Modest Expectations – Arthur Phillip

This is my 88th blog. I have not missed a week – and the sequential naming of the Modest Expectations to reflect that number in some way. 1988 – the Bicentenary of this Nation was quite a year. I received funding from the Commonwealth Department of Health to write a book where I asked a number of health professionals how and why they were there in Australia in 1988, at the time of the Bicentenary. It was called “Portraits in Australian Health” – not a particularly riveting title.

However, what I wanted to see in their recounting of their lives was why at that point of Australia’s history, they were where they were. The backdrop to each of the lives of those interviewed was Australia.

This idea was expanded by the BBC in 2004 where they identified celebrities and took them through their genealogical paces with a predictable chorus of “gosh” and “unbelievable” and “who would know?” as each of the atavistic eggs was unscrambled. All beautifully orchestrated.  By and large the people chosen were performers, who could act the part of the stunned inheritors of their family helix.

I suspect that the budget for these TV shows is generous, because it showed that people are curious about other people. “Celebrity” gossip is the fare of the magazines which concentrate on a vague representation of the truth. The BBC, as did I, actually did research!

My concept was relatively simple: sit the person down and let him or her talk. Some I had known before; others only by reputation and I tried to achieve some sort of balance. A few I regret using; others were incredibly important in tracing the path of the reason for their being health professionals and providing “a tapestry” for the 200 years.

However, in retrospect there were at least two major omissions in people from certain categories. There is no dentist in the book; the person I had singled out, because of his long family association with the profession declined to be interviewed; he died not so long after of cancer. That was the only rejection that I remember.

The other omission which, if I could I would rectify, was an Aboriginal person with a health background. On reflection, I should have asked Naomi Mayers, who was the Chief Executive Officer of the Redfern Aboriginal Service. Much later I had lunch with her and a number of Aboriginal people in Redfern and even then I had no inkling of her link to the Aboriginal singing group, the Sapphires. But I didn’t identify her and I regret it.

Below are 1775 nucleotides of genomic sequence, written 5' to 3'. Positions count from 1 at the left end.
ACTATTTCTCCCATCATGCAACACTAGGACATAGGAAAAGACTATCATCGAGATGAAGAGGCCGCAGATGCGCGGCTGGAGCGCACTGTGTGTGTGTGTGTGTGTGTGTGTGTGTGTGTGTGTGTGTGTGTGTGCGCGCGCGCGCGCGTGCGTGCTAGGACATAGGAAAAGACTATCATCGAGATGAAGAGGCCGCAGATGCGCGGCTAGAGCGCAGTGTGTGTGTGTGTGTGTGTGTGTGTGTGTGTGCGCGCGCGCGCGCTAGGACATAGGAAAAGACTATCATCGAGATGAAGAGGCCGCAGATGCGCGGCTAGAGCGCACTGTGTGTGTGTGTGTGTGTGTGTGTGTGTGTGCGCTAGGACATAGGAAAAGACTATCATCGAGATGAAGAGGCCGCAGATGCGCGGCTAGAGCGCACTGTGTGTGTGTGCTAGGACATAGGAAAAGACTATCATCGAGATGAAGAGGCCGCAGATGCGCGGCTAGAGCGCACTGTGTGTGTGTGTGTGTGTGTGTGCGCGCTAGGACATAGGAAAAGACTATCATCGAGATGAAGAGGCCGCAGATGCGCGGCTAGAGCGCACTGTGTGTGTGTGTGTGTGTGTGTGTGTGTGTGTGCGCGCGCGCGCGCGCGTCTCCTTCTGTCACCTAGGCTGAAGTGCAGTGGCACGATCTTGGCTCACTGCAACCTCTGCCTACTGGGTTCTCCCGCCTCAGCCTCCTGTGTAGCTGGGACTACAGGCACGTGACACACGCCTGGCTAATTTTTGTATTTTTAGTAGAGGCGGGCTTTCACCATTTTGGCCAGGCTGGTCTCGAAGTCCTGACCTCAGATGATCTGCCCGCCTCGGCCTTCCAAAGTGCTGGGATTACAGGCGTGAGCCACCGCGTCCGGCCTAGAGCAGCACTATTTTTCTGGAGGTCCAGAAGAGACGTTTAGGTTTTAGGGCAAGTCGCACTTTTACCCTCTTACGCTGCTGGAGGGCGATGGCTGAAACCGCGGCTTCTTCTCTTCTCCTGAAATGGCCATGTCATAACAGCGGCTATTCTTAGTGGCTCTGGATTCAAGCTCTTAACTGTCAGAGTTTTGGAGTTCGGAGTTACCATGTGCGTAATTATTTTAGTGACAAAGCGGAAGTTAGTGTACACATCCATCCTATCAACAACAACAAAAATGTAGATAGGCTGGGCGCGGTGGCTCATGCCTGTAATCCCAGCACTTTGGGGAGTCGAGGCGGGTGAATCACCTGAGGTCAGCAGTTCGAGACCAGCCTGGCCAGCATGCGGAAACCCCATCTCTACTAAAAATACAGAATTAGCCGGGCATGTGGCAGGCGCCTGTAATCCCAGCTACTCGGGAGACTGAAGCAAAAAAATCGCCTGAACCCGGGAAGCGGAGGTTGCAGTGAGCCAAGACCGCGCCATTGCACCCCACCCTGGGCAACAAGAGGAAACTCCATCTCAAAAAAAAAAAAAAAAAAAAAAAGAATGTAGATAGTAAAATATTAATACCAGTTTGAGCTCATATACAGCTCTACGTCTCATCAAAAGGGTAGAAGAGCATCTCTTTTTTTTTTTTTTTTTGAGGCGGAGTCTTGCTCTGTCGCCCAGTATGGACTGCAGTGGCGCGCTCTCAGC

However, as I found as I met more and more Aboriginals, there was a rich cultural heritage, much of which was hidden from whitefellas. I have always been sceptical of the historical importance of bush tucker, which has acquired a following among well-heeled whitefellas. Much of the tucker available would hardly merit a feed, so tiny are the individual berry, fruit and the other flavouring agents.

However, what I have found very interesting and have met on various occasions were ngangkeri, the medicine men. When I was often visiting Wilcannia in the early 90s, I heard about the kadaitcha men who were still around. However, that was all, and after all “the feathered foot” left no trace; so how would a whitefella find out more. It was all intriguing and the more I was accepted the less I knew.

The Aboriginal society is “many nations” – after all, look at the difference in the culture across the nation. The problem is that in the confected restoration of Aboriginal culture, the diverse nature of the culture has been increasingly homogenised. That cannot be criticised as it recognises that the Aboriginal culture is not static; and given the improvement in communication and educational opportunities it is unsurprising that the Aboriginal is becoming less and less regionally distinctive. Having said this there will always be nests of such traditional culture.

The conundrum for such communities is how to preserve culture against the predatory nature of a culture of booze, fast foods , “black milk” and all the churning of this faddish instant googled-eyed Facebook age – yet not denying progress.

It would be a challenge now to find the Aboriginal health professional who would fit easily into a portrait of Australian health. In 1988, it was only four years since the first Aboriginal doctor graduated.

Charlie Perkins

Charlie Perkins

I was thinking about the first time I met Charlie. It was obviously in 1973, and up until that time, all I had heard about him was that he participated in the Freedom Ride to confront rural NSW concerning Aboriginal rights. To the urban Australian living in comfortable suburbia, Aboriginals were invisible.

As I child I remember receiving Church Missionary Society pamphlets about all those nice little Aboriginal children running around in Roper River Mission – so happy to be one of God’s lambkins. It was all so foreign, and the first time I saw real, live Aboriginal children was years later when I went with my parents to Central Australia. Part of the tour was a visit to the then Lutheran Hermannsberg Mission. We white children eyed off the Aboriginal children, who did likewise and giggled at this awkward bunch of kids from down south.  Nobody encouraged us to mix and eventually we got back on the bus and left. There were also the blackfella children in the settlements along the old Ghan route which then wound through the floodplain country and terminated in Alice Springs.